Pathology of a Live Attenuated Anti-Schistosome Vaccine in Mice

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  • Department of Pathology, Harvard Medical School and Brigham and Women's Hospital, American Foundation for Biological Research, Boston, Massachusetts 02115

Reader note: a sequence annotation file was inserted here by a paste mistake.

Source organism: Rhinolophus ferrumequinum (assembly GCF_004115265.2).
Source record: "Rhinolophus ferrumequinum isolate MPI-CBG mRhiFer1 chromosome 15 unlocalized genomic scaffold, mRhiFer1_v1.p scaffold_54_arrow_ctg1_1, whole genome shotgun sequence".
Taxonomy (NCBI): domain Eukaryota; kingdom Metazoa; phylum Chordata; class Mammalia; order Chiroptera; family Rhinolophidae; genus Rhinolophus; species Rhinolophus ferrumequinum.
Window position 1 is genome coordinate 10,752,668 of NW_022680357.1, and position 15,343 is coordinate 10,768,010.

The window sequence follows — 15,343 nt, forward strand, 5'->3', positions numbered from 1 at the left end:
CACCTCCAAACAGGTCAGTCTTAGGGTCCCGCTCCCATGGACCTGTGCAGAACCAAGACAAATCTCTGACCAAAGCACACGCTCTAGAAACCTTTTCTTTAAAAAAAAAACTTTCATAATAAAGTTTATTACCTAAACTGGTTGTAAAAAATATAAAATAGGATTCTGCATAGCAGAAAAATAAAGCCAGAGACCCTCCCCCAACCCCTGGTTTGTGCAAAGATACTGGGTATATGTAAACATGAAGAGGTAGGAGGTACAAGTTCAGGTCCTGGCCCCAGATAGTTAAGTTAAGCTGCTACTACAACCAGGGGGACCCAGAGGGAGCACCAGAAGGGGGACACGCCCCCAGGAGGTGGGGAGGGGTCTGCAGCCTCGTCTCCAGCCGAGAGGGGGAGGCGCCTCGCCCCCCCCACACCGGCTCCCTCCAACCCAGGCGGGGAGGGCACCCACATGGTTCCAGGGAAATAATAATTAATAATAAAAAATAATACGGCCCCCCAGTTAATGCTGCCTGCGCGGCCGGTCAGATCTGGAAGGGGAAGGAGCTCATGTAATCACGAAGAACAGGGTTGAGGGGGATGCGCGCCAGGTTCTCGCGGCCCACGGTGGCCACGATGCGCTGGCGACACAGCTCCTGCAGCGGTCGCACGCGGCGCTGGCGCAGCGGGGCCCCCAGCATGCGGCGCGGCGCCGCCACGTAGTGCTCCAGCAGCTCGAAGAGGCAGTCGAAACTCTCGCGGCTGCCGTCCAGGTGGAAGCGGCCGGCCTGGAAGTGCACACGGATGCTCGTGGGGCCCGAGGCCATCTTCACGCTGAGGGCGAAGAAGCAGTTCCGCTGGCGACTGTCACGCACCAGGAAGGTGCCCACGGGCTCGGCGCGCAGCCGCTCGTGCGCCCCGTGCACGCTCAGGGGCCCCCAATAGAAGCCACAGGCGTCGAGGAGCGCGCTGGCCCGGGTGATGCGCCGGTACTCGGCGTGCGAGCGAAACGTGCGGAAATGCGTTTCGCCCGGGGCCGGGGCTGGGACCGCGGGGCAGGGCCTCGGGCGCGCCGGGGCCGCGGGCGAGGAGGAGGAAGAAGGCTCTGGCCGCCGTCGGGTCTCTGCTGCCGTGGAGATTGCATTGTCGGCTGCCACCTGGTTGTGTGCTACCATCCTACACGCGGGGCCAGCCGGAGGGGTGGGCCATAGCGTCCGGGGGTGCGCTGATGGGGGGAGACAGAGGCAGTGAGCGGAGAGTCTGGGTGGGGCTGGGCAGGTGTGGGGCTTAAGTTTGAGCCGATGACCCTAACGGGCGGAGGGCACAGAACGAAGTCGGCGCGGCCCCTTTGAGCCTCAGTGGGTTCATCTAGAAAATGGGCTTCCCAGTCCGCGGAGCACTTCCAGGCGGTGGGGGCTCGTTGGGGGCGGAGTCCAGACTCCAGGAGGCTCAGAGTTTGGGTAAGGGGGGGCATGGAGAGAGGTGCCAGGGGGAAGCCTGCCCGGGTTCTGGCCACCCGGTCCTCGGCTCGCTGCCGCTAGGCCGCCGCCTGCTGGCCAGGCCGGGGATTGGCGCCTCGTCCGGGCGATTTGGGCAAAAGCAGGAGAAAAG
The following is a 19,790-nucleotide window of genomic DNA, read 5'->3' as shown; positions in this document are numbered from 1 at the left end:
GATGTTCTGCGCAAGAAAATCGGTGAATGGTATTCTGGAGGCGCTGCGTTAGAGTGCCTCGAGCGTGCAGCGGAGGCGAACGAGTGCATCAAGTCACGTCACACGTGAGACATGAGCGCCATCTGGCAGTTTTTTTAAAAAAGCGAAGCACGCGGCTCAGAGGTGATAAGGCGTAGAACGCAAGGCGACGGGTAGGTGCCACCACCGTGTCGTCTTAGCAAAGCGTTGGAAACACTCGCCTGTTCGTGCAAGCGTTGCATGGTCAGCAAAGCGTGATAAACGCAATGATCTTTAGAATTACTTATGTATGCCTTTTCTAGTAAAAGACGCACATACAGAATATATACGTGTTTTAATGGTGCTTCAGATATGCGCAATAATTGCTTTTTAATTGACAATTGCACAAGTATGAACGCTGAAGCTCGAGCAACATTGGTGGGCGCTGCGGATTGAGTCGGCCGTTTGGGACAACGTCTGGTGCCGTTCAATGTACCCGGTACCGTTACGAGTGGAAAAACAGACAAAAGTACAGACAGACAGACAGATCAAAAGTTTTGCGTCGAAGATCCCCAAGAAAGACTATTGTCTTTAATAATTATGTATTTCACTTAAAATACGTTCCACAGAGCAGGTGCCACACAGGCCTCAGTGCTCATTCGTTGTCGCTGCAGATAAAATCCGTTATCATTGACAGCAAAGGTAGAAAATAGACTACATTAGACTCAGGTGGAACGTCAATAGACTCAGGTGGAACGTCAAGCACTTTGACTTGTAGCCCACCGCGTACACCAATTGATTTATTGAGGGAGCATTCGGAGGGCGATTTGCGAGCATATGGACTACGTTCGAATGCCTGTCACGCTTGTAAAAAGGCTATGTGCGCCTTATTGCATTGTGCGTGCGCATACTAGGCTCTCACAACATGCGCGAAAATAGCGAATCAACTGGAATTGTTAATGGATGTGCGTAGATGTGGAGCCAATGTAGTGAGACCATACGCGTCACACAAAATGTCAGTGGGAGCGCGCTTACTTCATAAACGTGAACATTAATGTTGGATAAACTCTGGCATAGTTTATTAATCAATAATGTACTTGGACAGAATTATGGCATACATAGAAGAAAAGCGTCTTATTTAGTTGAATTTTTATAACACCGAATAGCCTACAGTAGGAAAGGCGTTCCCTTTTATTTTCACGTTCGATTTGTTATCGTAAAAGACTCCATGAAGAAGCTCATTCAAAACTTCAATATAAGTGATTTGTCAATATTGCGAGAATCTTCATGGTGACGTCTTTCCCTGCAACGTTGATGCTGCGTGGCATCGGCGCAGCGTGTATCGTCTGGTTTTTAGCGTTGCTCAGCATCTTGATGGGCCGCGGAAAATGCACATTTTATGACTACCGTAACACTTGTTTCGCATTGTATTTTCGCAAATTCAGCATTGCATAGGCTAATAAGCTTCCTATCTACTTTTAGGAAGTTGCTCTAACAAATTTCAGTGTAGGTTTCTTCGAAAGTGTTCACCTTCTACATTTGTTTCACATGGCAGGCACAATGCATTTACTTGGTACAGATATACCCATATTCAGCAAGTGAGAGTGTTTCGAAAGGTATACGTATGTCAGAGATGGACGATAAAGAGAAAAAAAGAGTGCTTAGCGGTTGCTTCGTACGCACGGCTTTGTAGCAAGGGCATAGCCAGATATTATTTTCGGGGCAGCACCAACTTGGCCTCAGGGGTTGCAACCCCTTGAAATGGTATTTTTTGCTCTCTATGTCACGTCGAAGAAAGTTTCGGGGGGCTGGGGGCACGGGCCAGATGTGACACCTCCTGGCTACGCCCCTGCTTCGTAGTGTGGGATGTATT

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Tissue responses of mice to intramuscular injection of 50 kR 60Co-attenuated schistosomula of Schistosoma mansoni were studied. Controls included injection of unattenuated schistosomula, medium alone, antigen-coated beads, and alum-adsorbed tetanus/diphtheria toxoids. Primary reactions to tissue-confined deposits of injected schistosomula, whether attenuated or not, were relatively intense and prolonged. Parasite attrition proceeded steadily, with most destroyed by the 7th day; however, a few intact organisms persisted up to 4 weeks. Cryopreservation did not alter the course of parasite attrition nor host reaction. Irradiated larvae were not found in lymph nodes, lungs, or liver. Neutrophils dominated the early reactions and were gradually replaced by mononuclear phagocytes, lymphoid cells, and eosinophils. Fibroblast proliferation and muscle regeneration began by day 3; reaction size and intensity peaked by day 7. From weeks 1–4, inflammatory infiltrates and regenerative proliferation underwent gradual involution, and injection sites were healed with no scarring by the end of 4–5 weeks. Mice primed by infection or by prior injection showed an accelerated course of inflammation, enhanced tissue eosinophilia, and more rapid healing. An unwanted, but prominent, feature of schistosomular vaccine reactions in mice was tracking of the inflammatory infiltrate along connective tissue septal and nerve sheaths, the latter raising the question of the pain potential of the vaccine. To conclude, in mice, attenuated schistosomular vaccines cause relatively marked local inflammatory responses but no systemic lesions at all, and their injection sites heal without permanent damage.